Tag Archives: New Labour
June 14, 2017Posted by on
The 2017 General Election resulted in the following statistic to which caught my attention and an article by a blogger who calls himself Archbishop Cranmer giving it some rational (perhaps there is some significance in choosing the name of a Tudor protestant martyr). Cranmer’s article on the outcome of the general election votes for Labour provides a right wing take on the statistic crediting Corbyn’s achievement. However, it is a misleading statistic in the sense that while it shows a significant increase in Labour’s vote share at the 2017 general election, as in 2015 the vote swing to Labour over the Conservatives was not enough to win them the election. In the days of a two party state in British politics, Corbyn’s increased vote share would have translated into the election victories achieved by Attlee in 1945 and Blair in 1997. So why didn’t it? Read more of this post
August 2, 2014Posted by on
Very occasionally as a Civil Servant I was required to provide a technical contribution to Parliamentary Questions (PQs), at a time when PQs really did allow Members of Parliament to hold the Government to account. The only role my contribution had to a PQ was to complement the response being prepared by a Mandarin. Anything that I may have written would have been lost in the revisions they underwent before reaching the likes of a Bernard Woolley or a Sir Humphrey Appelby. I was reminded of this when I revisited an old paper on Civil Service Mandarin. Read more of this post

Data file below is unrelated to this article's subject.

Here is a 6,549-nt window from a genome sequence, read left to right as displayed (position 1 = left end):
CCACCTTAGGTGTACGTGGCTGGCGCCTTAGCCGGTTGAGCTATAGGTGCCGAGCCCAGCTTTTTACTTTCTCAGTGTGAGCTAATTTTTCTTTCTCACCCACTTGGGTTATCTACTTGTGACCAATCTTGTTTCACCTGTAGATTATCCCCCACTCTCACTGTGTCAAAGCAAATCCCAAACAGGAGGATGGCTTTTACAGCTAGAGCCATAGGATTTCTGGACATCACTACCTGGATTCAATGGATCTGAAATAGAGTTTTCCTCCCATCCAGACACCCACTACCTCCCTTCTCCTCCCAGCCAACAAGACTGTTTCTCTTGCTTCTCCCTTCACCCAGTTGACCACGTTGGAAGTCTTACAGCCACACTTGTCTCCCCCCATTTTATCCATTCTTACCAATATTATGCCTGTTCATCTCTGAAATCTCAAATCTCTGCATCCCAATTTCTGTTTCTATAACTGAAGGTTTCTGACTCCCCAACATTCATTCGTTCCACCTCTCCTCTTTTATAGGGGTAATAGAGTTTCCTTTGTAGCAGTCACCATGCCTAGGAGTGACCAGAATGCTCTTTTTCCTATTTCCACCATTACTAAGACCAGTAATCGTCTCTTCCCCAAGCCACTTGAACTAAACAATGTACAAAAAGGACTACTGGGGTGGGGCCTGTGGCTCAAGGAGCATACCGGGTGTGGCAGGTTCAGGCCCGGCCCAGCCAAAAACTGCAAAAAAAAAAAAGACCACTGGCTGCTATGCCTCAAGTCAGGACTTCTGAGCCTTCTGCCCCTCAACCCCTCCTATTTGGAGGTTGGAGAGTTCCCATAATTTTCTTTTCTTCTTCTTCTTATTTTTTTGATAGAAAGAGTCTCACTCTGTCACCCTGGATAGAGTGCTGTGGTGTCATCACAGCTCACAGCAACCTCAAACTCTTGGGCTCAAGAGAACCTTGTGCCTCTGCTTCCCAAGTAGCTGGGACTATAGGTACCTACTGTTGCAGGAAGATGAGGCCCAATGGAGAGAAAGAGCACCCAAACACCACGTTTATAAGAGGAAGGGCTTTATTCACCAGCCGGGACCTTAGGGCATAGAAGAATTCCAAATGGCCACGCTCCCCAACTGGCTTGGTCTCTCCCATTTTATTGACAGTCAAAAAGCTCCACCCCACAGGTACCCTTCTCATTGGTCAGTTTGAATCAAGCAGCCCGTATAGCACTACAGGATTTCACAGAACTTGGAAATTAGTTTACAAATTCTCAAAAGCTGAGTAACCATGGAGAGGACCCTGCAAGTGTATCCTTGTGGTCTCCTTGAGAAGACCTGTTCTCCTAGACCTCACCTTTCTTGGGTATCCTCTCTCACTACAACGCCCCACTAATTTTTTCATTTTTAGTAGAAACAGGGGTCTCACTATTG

November 20, 2013Posted by on
The role that economic theory plays in the ‘creation of money’ and the role played by all politicians in the manipulation of ‘economic theory’ for the purpose of a fiscal policy, bear little relationship to the social responsibility that Drucker applied to a private enterprise.
“The first responsibility of business is to make enough profit to cover the costs for the future. If this social responsibility is not met, no other social responsibility can be met.”
November 6, 2013Posted by on
The mantra of the previous New Labour Government was that it only borrowed money to invest. All borrowing became an investment and while the mantra may not be chanted by the present Government, the borrowing philosophy continues. Most people (I assume) would define an investment as:
October 9, 2013Posted by on
‘UK laws and the EU – A myth?’ dealt with claims that EU Directives and EU Regulations were now responsible for a large percentage of UK law. Claims that have now become UK lore. Regardless of this, they must have some influence on UK trade and commerce.
October 2, 2013Posted by on
I am not an economist or financial advisor, nor do I claim to write with any ‘personal professional authority’. However, I do write on economics and financial issues gleaned from – and linked to – professional sources. Writings which, perhaps, I should post as Cassandra – a metaphor for cases of valid alarms that are disbelieved. Read more of this post
September 25, 2013Posted by on
The 1979 Banking Act introduced by the Labour Government, was the first UK Banking Act to put banking regulation on a statutory footing. ‘The words “bank” and “bankrupt” date from the 13th century when it was bankers bankrupting banks. In the 21st century, bankers are still bankrupting banks. But it is no longer just banks. In England and Wales alone, over half a million individuals and nearly 100,000 businesses have found themselves in insolvency since 2007. Internationally, a growing number of sovereign states face a similar fate’. [2011 Andy Haldane – Control rights (and wrongs)] Read more of this post